Sometimes a fashion trend develops and gets well beyond what we could expect to be a practical item. But is does happen as you can see.
During the 1700s in Europe, originating mainly from France, members of royal courts and high society enjoyed makeup, clothing, and hairstyles that took hours and hours to apply, construct, and maintain.
Powdered hairstyles were just one element of formal court dress, which included elaborate hooped dresses with boned bodices and long trains for women complemented by (in France, at least) bright, dark pink rounds of rouge on the cheeks (a status symbol), and swords and silk coats for men. Fashionable women would have to set aside significant portions of their day to have their hair styled, and important hairstylists would be not only booked solid, but supported by a whole team of assistants.
By 1770, powdered hair was mandatory in court. Nobody dared to show their faces without it.
To have her hair powdered, a woman (or a man) would sit in her dressing room, draped with a large cape. Her hairdresser would then blow powder into her hair, apply a substance called pomatum to the hair to fix it.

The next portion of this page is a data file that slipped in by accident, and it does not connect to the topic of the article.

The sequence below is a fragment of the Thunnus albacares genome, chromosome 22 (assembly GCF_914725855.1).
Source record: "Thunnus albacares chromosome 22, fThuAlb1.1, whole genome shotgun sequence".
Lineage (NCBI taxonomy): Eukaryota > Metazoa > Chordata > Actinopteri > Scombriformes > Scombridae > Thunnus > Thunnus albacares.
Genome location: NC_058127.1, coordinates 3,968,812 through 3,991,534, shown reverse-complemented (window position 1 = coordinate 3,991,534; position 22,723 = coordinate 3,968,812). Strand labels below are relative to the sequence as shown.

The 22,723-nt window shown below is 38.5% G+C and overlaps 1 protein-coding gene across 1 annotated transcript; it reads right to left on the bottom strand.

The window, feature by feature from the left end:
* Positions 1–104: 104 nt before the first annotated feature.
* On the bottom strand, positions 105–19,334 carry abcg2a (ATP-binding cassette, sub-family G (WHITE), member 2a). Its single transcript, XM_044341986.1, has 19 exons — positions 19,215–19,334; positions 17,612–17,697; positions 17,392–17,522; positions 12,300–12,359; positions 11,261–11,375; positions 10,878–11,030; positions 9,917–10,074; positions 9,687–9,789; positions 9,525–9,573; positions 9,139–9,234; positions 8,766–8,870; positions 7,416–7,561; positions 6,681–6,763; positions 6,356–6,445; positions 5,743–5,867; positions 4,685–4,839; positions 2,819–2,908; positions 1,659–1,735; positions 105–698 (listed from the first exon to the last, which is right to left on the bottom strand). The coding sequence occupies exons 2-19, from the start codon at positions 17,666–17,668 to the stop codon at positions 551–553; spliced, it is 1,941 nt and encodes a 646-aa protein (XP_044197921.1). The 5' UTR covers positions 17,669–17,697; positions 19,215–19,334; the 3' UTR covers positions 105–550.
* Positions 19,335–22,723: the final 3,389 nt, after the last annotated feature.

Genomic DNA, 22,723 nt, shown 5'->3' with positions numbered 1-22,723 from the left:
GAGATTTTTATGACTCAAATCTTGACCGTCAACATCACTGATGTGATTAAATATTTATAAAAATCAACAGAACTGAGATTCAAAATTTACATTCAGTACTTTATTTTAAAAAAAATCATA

The large sculptures of hair that were arranged on women’s heads would be supported and held together using wire, tow, wool, and pads, and would be decorated with anything from precious jewels and metals to large plumes.
These hairstyles even featured detailed figurines ranging from babies and nurses to ships and buildings (indicating something that was happening to someone, like having a baby, or cashing in on something that was in vogue, such as the American Revolution).
With all the difficulties associated with this fashion, it can be assumed that this type of hairstyle may never return to a salon near you.